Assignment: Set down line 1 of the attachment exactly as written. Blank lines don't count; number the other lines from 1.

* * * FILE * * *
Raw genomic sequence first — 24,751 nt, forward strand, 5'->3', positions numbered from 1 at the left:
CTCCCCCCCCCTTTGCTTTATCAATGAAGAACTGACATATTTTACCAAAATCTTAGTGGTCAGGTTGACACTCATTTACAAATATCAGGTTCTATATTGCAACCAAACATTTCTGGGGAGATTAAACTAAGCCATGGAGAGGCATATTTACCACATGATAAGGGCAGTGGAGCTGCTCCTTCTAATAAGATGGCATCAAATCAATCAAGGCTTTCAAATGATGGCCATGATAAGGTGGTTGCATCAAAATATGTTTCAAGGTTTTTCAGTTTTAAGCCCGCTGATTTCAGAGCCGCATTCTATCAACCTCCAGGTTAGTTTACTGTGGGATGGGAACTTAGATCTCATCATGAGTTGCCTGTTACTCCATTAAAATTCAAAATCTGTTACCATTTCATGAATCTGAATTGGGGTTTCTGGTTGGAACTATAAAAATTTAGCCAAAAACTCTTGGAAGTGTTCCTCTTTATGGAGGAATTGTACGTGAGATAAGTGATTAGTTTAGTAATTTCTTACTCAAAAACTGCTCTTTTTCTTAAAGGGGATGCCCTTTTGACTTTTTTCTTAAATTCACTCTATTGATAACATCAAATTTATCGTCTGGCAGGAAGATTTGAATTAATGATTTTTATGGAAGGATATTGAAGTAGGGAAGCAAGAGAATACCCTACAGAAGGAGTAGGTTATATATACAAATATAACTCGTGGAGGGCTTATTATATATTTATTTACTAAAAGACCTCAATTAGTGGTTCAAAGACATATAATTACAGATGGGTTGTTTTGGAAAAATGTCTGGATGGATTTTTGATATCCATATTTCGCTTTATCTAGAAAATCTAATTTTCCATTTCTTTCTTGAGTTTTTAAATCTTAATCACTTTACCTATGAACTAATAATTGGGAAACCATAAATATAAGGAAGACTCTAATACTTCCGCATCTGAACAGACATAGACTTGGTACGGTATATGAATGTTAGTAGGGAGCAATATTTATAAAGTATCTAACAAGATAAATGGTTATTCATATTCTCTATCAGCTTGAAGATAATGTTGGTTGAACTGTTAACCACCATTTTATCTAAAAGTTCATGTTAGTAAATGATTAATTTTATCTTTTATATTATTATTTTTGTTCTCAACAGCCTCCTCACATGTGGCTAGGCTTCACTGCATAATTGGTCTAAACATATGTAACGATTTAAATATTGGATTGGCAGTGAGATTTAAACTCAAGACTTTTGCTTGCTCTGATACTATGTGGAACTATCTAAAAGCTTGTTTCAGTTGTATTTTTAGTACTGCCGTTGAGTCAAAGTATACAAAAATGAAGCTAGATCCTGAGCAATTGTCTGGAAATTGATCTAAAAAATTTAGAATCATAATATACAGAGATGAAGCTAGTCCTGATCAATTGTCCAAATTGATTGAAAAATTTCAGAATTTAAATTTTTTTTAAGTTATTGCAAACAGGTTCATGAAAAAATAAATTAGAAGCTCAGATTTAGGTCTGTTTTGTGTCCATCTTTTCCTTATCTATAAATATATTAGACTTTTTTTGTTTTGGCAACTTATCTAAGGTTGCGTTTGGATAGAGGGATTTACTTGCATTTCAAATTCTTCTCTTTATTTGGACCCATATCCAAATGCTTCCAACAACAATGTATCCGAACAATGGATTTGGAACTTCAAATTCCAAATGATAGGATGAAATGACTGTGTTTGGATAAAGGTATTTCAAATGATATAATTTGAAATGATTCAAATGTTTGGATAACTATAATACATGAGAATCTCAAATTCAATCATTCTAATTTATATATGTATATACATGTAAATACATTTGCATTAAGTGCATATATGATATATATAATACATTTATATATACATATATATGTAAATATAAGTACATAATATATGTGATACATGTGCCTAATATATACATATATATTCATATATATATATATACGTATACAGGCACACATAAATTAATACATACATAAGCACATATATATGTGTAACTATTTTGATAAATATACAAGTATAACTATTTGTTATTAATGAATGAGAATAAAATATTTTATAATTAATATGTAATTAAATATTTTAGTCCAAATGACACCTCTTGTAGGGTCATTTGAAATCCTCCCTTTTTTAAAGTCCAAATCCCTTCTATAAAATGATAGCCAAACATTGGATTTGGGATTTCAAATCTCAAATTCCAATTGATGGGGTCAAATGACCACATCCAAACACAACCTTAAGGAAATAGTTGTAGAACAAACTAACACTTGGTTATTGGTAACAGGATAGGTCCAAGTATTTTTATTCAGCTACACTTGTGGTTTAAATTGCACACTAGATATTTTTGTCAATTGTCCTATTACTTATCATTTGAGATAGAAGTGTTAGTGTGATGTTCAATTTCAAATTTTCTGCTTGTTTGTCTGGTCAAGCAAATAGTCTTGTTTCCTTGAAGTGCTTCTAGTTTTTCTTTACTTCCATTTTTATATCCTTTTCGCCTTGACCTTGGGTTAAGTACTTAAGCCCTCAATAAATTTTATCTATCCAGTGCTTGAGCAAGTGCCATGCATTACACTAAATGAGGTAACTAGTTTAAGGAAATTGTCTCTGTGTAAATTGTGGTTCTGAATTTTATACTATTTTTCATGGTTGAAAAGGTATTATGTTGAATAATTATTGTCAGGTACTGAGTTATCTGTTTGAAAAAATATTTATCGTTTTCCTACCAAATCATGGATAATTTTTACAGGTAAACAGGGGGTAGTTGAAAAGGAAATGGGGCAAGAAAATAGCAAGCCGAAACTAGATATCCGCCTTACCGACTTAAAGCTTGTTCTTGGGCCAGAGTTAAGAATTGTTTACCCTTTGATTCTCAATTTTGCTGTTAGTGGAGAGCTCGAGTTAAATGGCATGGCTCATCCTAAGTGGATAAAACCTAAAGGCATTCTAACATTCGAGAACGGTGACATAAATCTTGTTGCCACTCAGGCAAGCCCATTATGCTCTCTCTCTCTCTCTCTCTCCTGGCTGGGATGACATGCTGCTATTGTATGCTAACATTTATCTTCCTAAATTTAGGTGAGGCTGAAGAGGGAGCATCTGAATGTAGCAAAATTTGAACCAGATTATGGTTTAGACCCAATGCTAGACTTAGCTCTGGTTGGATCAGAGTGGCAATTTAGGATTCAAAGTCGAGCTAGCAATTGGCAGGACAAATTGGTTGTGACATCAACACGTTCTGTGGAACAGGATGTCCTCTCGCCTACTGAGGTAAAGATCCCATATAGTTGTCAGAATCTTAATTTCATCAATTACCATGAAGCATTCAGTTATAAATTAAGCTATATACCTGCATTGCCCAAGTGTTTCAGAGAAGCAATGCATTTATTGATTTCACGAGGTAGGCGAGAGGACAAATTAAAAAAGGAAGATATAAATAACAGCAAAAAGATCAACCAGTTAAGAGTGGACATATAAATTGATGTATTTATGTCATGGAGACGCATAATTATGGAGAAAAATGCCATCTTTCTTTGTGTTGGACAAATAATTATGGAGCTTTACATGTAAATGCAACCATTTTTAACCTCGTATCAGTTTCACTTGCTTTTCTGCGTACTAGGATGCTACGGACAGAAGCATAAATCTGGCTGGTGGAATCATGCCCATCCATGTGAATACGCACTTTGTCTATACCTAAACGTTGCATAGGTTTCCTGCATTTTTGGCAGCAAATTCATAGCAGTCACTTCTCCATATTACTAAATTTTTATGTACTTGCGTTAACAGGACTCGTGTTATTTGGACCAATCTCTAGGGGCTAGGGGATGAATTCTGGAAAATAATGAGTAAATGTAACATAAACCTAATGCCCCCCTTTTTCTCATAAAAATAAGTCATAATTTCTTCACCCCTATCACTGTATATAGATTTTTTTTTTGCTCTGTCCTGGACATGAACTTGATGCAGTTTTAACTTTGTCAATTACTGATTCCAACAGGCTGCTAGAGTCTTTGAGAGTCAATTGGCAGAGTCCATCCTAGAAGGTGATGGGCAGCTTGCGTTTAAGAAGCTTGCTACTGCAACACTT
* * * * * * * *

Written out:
Raw genomic sequence first — 24,751 nt, forward strand, 5'->3', positions numbered from 1 at the left: